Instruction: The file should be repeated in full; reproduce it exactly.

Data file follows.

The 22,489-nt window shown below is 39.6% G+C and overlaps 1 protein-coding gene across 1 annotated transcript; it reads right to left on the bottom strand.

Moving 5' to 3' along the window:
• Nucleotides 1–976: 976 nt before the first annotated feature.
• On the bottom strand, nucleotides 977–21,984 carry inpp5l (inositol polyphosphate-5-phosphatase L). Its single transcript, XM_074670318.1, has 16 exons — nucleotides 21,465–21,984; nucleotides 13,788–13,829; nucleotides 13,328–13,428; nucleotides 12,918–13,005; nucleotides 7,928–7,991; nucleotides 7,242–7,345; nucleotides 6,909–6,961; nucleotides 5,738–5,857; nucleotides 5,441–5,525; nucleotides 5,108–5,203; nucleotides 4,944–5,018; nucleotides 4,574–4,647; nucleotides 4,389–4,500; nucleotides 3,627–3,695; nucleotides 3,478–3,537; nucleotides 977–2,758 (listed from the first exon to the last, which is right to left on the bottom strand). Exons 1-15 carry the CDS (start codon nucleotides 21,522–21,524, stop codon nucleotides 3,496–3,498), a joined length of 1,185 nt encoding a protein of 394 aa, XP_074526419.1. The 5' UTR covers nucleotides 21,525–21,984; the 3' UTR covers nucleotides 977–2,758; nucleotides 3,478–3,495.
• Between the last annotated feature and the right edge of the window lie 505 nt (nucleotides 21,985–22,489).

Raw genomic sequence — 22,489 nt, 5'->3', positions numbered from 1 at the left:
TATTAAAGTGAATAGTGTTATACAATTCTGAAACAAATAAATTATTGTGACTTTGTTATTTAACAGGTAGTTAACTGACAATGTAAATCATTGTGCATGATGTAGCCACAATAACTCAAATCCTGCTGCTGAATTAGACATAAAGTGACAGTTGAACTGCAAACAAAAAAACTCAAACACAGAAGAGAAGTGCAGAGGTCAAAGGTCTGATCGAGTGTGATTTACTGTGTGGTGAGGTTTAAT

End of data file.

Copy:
The 22,489-nt window shown below is 39.6% G+C and overlaps 1 protein-coding gene across 1 annotated transcript; it reads right to left on the bottom strand.

Moving 5' to 3' along the window:
• Nucleotides 1–976: 976 nt before the first annotated feature.
• On the bottom strand, nucleotides 977–21,984 carry inpp5l (inositol polyphosphate-5-phosphatase L). Its single transcript, XM_074670318.1, has 16 exons — nucleotides 21,465–21,984; nucleotides 13,788–13,829; nucleotides 13,328–13,428; nucleotides 12,918–13,005; nucleotides 7,928–7,991; nucleotides 7,242–7,345; nucleotides 6,909–6,961; nucleotides 5,738–5,857; nucleotides 5,441–5,525; nucleotides 5,108–5,203; nucleotides 4,944–5,018; nucleotides 4,574–4,647; nucleotides 4,389–4,500; nucleotides 3,627–3,695; nucleotides 3,478–3,537; nucleotides 977–2,758 (listed from the first exon to the last, which is right to left on the bottom strand). Exons 1-15 carry the CDS (start codon nucleotides 21,522–21,524, stop codon nucleotides 3,496–3,498), a joined length of 1,185 nt encoding a protein of 394 aa, XP_074526419.1. The 5' UTR covers nucleotides 21,525–21,984; the 3' UTR covers nucleotides 977–2,758; nucleotides 3,478–3,495.
• Between the last annotated feature and the right edge of the window lie 505 nt (nucleotides 21,985–22,489).

Raw genomic sequence — 22,489 nt, 5'->3', positions numbered from 1 at the left:
TATTAAAGTGAATAGTGTTATACAATTCTGAAACAAATAAATTATTGTGACTTTGTTATTTAACAGGTAGTTAACTGACAATGTAAATCATTGTGCATGATGTAGCCACAATAACTCAAATCCTGCTGCTGAATTAGACATAAAGTGACAGTTGAACTGCAAACAAAAAAACTCAAACACAGAAGAGAAGTGCAGAGGTCAAAGGTCTGATCGAGTGTGATTTACTGTGTGGTGAGGTTTAAT